Intel's Ronler Acres Plant

Silicon Forest

Sunday, March 13, 2016

Blind Spot

2013 Ford Fusion
Saw a Ford Fusion the other day. I think they are pretty good looking cars, partly because they look big, kind of swollen, like a football. Make the most volume out of the available sheet metal. Little cars are fun, but if you are going to be spending a lot of time in your car, more space is more better. Might also be because Ford appropriated the Aston Martin grill style, which is the slimy kind of thing you might expect from a giant corporation. For a while when Ford first started using this grill I was fooled into thinking that they actually were Aston Martins. Hey, look! It's James Bo..., er, no, it's just another Ford. So maybe some of that impressed-with-money feeling rubbed off on the lowly Fusion. Whatever.

One of the things I like about cars, as opposed to motorcycles, bicycles or shoes, is that they do provide you with a protective shell. An important part of that shell is the A-pillar, the steel roof supports on either side of the windshield. In order for that shell to protect you it needs to be strong, and in order to be strong, those struts need to have some size to them. Normally, like when you are driving down the highway that is not a problem. You are looking straight ahead and the struts are not in your way.

Driving around town, turning corners, looking out for pedestrians, and those struts become blind spots keeping you from seeing those fools who are hiding from you. You can get around this by moving your head back and forth and while it is not much of a problem, you still have temporary blind spots wherever your head is.

So how about we put narrow video displays on those A pillars along with an outside camera to show you what you are missing? It would take some sophisticated software to munge what the camera sees into what you would see if the A-pillar wasn't there, but as Google Street View has demonstrated, we are past masters at munjing video.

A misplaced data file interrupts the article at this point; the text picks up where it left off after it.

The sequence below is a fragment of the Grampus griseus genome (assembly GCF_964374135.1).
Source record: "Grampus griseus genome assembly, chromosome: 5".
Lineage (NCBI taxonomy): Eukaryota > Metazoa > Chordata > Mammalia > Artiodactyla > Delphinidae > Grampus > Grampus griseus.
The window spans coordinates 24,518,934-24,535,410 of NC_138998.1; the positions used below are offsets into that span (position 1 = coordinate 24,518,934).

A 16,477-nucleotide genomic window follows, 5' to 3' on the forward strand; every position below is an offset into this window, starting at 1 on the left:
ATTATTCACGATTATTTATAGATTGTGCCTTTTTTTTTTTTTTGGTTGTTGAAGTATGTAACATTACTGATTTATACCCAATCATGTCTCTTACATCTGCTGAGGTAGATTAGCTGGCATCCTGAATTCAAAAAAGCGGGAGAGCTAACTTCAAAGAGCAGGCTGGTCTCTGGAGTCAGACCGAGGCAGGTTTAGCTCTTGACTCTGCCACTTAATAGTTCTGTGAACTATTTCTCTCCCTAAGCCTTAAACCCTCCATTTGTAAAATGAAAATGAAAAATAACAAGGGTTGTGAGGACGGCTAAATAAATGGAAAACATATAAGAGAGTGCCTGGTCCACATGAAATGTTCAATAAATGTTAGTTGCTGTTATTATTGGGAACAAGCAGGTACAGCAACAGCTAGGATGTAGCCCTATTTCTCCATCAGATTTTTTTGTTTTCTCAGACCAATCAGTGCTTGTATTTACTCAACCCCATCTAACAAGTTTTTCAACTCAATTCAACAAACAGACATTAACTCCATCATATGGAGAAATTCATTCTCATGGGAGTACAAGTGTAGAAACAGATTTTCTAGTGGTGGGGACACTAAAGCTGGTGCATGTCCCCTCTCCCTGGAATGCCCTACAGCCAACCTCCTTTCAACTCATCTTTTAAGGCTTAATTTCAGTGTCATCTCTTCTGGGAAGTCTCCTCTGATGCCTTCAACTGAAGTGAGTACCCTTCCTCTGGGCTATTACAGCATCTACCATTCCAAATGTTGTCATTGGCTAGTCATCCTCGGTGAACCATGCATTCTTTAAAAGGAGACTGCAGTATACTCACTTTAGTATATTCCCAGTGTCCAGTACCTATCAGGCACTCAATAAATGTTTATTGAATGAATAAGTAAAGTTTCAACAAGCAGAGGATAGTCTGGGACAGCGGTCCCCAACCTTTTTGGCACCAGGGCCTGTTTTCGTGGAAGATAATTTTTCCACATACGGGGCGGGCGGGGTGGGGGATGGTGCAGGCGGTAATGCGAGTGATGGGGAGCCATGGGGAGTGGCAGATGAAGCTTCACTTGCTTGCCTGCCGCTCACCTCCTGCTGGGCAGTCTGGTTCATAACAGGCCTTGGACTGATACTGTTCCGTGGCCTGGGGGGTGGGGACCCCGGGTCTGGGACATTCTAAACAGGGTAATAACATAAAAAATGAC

There is the problem that current display technology cannot show you everything you could see with your native eyeballs, but that is only a problem with distant stuff, like looking a half mile down the highway. Stuff that is within your area of concern when you are turning a corner, which is when you would want to use these A-pillar displays, would not be a problem.

P.S. An A-pillar story.
1962 Ford Sunliner
Once upon a time I had a cousin who had an early 60's Ford convertible. Out driving one day he managed to flip it over. Landed upside down on the grass median, squashed the windshield frame flat. Neither he nor the two people riding with him were hurt. Big, stupid luck, I guess. Anyway, my uncle, being the cheapskate he was, wasn't going to pay anyone to fix the car when he could do it himself, so he blocked the front wheels and hooked a come-along to the windshield frame and started pulling. The back end of the car came off of the ground before that windshield frame budged.

P.P.S. The Science Fiction novel Blindsight might have had something to do with this.

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